Pubdate: Thu,  5 Sep 2002
Source: Plainview Daily Herald (TX)
Copyright: 2002 Plainview Daily Herald
Author: Betsy Blaney, The Associated Press
Bookmark: (Tulia, Texas)


Democratic gubernatorial candidate Tony Sanchez said Wednesday the issue of 
a controversial drug bust in 1999 in this Panhandle town should not be 

"I think it's improper for anybody running for office to politicize this 
issue," Sanchez said in response to a question after he spoke to a crowd of 
about 100 people in downtown Tulia. Sanchez did not discuss the drug bust 
in his remarks, but mentioned the town had come under national scrutiny 
recently because of controversy surrounding the bust.

"It's an extremely serious issue, and I'm glad the attorney general has 
gotten involved. I hope and pray we have a good resolution to the problem."

Forty-three people were indicted in connection with the July 1999 drug 
sting, including 37 blacks. Of those arrested, 11 were found guilty and 17 
others accepted plea agreements.

Appeals of numerous convictions are continuing and civil rights groups have 
vigorously protested the Tulia bust, which brought questions about the way 
the state's drug task forces conduct investigations.

Last week, Attorney General John Cornyn announced his office would conduct 
a state investigation. He said he decided to look into it after confusion 
arose as to whether the Department of Justice had closed its investigation. 
The federal probe, which is being handled by the department's civil rights 
division, remains open.

Cornyn, in Lubbock on Tuesday on a campaign stop for his U.S. Senate bid, 
said his decision to launch the investigation was not politically motivated.

"I would probably be criticized if I did nothing," Cornyn said. "I would 
probably be criticized for what I've done, and I chose to simply to do my 
duty as I see it."

Cornyn's Democratic opponent Ron Kirk has accused Cornyn of delaying the 
investigation until it was politically expedient.

"The attorney general sat on his hands until it became a national 
embarrassment," Kirk said after Cornyn announced the investigation last week.

"I can't speak for (Kirk)," Sanchez said later in Lubbock. "I can only take 
care of my own campaign."

Ray Sullivan, a spokesman for Rick Perry's Republican campaign, said it 
appears that most candidates in Texas agree that Cornyn is exercising the 
right leadership by investigating the incident.

"As a result, it will not be a campaign issue," Sullivan said.

Cornyn said representatives of his office will go Friday before a House 
legislative committee in Austin to provide details of how the investigation 
will be handled. Investigators could begin the investigation in Tulia this 
week, he said.

Many of the cases against those charged were based solely on the testimony 
of officer Tom Coleman, who said he spent 18 months working undercover to 
make drug cases against a large portion of the town's black population.

Coleman, who is no longer in law enforcement, worked alone and used no 
audio or video surveillance. Little or no corroborating evidence was 
introduced during the trials. Coleman himself was charged with theft and 
abuse of power during the investigation. The charges against him were later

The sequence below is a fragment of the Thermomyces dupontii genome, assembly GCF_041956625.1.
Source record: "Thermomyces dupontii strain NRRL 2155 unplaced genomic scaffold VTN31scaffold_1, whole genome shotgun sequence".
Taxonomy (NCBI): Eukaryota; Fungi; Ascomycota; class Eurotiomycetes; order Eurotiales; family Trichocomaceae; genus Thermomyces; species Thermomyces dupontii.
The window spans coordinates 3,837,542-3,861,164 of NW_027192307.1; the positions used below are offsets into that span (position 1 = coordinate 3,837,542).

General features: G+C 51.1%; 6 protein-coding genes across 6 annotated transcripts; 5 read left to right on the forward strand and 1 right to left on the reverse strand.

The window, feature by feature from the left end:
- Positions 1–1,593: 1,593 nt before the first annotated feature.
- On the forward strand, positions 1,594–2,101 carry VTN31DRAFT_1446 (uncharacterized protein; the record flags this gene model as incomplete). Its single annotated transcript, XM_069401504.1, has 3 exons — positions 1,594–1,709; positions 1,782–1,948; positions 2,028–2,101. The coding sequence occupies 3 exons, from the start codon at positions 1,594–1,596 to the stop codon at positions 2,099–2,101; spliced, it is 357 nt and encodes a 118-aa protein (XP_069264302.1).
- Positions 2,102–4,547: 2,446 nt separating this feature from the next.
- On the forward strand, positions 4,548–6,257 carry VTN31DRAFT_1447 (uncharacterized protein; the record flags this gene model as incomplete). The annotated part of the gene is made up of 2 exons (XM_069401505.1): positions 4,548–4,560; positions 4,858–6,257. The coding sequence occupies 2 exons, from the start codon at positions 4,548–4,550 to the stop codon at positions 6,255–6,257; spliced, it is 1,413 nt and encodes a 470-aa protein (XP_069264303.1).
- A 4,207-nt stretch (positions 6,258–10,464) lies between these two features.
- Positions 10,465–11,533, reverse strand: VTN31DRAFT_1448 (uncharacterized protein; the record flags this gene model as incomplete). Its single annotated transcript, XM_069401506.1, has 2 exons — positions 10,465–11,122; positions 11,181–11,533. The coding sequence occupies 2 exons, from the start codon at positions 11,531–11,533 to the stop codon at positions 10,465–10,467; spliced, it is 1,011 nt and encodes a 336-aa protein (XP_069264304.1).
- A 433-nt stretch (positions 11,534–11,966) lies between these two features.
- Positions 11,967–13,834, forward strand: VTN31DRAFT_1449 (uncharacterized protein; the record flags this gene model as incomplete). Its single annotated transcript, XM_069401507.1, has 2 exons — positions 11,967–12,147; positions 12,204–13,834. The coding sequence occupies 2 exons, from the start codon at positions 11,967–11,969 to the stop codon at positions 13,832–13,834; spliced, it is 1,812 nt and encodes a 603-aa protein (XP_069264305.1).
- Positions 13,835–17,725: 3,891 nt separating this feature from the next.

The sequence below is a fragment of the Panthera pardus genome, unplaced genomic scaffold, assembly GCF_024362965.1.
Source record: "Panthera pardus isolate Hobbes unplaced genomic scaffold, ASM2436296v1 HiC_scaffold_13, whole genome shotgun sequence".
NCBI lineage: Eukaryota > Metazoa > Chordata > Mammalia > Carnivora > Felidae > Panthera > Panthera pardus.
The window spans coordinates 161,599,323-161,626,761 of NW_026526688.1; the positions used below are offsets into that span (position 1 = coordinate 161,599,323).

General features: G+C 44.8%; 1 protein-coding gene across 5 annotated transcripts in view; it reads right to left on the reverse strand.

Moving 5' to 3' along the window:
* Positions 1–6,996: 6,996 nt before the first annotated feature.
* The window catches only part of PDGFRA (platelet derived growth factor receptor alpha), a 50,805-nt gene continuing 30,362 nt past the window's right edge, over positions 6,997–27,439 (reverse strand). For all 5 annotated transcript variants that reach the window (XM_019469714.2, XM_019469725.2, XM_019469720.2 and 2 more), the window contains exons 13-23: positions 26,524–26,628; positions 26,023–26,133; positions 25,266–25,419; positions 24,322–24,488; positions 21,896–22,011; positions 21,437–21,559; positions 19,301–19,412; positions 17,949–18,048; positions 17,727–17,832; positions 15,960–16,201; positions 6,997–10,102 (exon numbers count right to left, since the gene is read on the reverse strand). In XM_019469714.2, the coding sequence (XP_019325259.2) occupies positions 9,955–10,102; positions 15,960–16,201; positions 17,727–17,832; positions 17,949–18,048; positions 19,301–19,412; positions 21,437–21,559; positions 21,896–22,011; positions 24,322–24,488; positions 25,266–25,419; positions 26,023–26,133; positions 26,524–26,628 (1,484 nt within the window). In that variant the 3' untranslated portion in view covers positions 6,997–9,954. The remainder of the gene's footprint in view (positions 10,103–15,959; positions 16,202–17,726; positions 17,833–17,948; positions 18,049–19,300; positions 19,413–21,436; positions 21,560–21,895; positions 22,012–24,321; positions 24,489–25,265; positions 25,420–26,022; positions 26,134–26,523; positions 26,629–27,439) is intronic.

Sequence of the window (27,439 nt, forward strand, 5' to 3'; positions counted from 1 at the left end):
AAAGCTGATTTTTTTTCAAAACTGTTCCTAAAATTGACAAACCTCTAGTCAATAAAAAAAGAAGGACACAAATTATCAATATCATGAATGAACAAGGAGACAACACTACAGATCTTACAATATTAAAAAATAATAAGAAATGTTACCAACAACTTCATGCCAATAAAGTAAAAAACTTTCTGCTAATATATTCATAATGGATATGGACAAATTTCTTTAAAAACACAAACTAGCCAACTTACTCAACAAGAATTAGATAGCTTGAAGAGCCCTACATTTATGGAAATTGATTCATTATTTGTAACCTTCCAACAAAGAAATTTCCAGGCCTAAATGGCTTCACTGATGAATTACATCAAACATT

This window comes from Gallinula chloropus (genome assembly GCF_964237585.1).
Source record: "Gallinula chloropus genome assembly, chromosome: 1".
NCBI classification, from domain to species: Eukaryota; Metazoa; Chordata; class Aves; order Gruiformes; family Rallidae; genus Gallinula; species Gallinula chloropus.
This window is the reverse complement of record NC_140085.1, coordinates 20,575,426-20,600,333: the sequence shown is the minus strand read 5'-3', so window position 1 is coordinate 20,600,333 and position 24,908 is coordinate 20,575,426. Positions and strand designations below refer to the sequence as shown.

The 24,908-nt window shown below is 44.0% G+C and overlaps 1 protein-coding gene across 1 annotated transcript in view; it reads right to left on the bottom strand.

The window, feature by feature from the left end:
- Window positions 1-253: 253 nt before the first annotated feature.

The charges against the last defendant were dropped in July.

Sanchez's bus tour also stopped in Amarillo, Canyon and Plainview on Wednesday.

Sanchez had a high profile supporter in the crowd of about 150 in Lubbock. 
Former Gov. Preston Smith said he believes Sanchez would make a good governor.

"I'm just a Democrat," he said. "Democrats elected me, and I'm going to 
support Democrats."

Perry and Sanchez both campaigned on education issues on Wednesday.

In stops in Amarillo and Canyon, Sanchez called for a "decent wage" for 
teachers and smaller classrooms, especially in pre-kindergarten through 
third grade. He also proposed distance learning technology as a way to beef 
up resources for classroom teachers, especially in rural towns.

"We should never lose focus that public education is the single most 
important issue we face as a state," Perry said while in Amarillo. "The 
good news is we're making some really good progress and we have the test 
scores to back up that statement."

Sanchez repeated his assertion that teachers shouldn't be forced to "teach 
the test." He said evaluations should be conducted throughout the year to 
determine strengths and weaknesses of students.

In stops in El Paso and the Panhandle, Perry called for creation of a $20 
million grant program aimed at attracting students whose parents never went 
to college. The program, which he introduced in May, would use federal 
Workforce Investment Act funds to help higher education institutions 
recruit, counsel and prepare the first generation students for college.

"The sons and daughters of a college graduate are substantially more likely 
to attend college," Perry said. "There was a day when a high school degree 
was good enough, but that day has long passed. ... We must take greater 
measures to ensure that a college education is an opportunity for all, not 
just a dream for a few."

In Amarillo, he visited with two students who received money for education 
through the Texas Grant program. Tekara Hicks, a sophomore, said in a story 
for Thursday's Amarillo Globe-News that she doubted she would be at 
Amarillo College if not for the grant.

"It's less stress on the parents and yourself and you can do better in 
school," she said.
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